What is the government up to now?
Last week I sat through three hours of the 2020 Census Quarterly Program Management Review just to see how things are progressing for the multiracial community. It was pretty dull, with presentations about everything from address canvassing to systems readiness to partnerships and so much more.
I picked up on some hesitation which usually doesn’t come with the usual “everything is great here at the bureau” mantra. They said they have “paused” some activities and are delaying a few things. It seems like they just don’t know what is going to come from the new administration yet and they are just a bit nervous. They should be. Who knows what will happen before Census 2020?
Anyway, there was a lot of talk about Census Day on April 1, 2017, when 80,000 housing units will be tested. They glossed over the race and ethnicity question very quickly and mentioned they will continue using the existing wording unless something changes from testing done in 2016 and comments to OMB. Of course they will.
We are one of the communities that should be included in partnership engagement so that the multiracial participation in the census can be increased and accurate. But are we? Hell no. In fact, the census bureau contracted with Young and Rubicam (Y&R) to the tune of $415 MILLON to help get a complete count of households. Y&R subcontracts with corporations that represent every racial and ethnic group except the multiracial one. They will make sure that every Alaskan Native in the country knows about filling out the census, but multiracial people? Not so much. In fact, not at all. Do they think we don’t know this?!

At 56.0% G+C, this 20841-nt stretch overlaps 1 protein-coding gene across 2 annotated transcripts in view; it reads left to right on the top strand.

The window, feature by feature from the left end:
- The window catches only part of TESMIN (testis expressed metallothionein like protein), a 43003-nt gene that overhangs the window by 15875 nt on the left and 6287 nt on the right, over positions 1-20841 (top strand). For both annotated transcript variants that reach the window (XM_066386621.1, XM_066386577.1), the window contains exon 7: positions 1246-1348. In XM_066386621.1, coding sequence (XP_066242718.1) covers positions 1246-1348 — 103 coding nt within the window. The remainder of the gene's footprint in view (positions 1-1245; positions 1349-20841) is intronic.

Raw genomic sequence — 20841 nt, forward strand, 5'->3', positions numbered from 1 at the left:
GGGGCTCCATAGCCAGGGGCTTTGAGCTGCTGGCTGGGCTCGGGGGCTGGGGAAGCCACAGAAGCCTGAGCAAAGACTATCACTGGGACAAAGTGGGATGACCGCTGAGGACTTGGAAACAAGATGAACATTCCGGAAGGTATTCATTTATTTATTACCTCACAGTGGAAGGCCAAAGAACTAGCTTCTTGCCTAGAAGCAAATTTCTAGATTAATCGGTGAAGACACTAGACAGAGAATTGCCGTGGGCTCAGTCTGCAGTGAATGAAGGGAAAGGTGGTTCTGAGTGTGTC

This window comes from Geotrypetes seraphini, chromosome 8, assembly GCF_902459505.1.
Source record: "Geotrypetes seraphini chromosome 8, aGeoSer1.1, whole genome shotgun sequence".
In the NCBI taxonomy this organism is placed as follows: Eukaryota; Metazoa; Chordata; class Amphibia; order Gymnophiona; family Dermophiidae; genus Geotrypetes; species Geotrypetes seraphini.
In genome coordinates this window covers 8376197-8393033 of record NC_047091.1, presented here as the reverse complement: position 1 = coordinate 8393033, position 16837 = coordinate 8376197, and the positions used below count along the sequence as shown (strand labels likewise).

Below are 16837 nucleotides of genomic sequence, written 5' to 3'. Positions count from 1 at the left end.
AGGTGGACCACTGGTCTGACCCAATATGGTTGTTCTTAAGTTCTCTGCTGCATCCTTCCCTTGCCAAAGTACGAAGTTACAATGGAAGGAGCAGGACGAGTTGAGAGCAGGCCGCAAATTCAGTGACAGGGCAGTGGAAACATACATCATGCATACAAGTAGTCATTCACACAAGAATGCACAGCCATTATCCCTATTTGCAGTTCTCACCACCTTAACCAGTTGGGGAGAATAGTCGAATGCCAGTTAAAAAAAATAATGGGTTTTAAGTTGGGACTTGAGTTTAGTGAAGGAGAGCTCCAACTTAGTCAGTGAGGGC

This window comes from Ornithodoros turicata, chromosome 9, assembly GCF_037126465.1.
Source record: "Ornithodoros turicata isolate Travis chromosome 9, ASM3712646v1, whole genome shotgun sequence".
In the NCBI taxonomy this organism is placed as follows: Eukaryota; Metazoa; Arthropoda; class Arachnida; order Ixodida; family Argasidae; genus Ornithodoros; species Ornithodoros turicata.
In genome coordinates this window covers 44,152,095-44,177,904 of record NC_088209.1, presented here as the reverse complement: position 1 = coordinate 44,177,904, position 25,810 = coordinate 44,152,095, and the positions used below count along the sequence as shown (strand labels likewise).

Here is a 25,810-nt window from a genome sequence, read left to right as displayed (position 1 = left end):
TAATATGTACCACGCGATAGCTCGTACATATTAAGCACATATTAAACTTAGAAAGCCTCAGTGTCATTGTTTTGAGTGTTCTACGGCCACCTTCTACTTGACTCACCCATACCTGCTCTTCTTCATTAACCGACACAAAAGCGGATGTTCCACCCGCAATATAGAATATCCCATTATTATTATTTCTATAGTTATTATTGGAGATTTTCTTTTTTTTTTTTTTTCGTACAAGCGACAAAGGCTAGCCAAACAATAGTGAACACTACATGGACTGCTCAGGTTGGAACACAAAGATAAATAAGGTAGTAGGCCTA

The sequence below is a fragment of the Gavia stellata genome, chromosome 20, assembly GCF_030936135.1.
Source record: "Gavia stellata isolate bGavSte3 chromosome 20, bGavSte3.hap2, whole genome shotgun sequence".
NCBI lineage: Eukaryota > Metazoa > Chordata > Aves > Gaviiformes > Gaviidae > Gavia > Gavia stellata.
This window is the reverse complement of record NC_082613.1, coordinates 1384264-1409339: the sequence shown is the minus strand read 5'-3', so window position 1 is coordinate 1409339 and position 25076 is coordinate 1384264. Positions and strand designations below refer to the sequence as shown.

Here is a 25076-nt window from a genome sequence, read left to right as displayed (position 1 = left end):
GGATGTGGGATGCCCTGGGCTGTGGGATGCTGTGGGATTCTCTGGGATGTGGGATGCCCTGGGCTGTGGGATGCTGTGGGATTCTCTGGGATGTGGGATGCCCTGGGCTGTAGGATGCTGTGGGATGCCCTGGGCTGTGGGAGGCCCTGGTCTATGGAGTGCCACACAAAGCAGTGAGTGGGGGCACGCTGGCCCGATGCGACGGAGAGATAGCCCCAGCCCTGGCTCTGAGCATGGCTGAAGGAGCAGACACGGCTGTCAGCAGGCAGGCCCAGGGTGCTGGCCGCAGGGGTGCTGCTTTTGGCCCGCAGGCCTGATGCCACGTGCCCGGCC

The big question in my mind is this: Does the multiracial community even care if our numbers are skewed? This is all a numbers game—it always has been—and we should care a lot. The lower our population numbers, the less we matter to the government, businesses, advertising agencies, retailers, the medical system, and on and on. Do we only exist for the annual party, movie, or book signing? Do we really want to go back to the days when the one-drop rule was the law? Does number tabulation and voting redistricting mean anything to us? Should you even have to think about whether interracial marriages are allowed? Will we be deported because we’re not 100% white? Or do we want respect for our identity choices, political clout, appreciation for the diversity our children bring to their schools, and the end of the tragic mulatto stories once and for all? Does it really matter if our history is accurate? Let me know what you think. My email is firstname.lastname@example.org
Project RACE, Inc.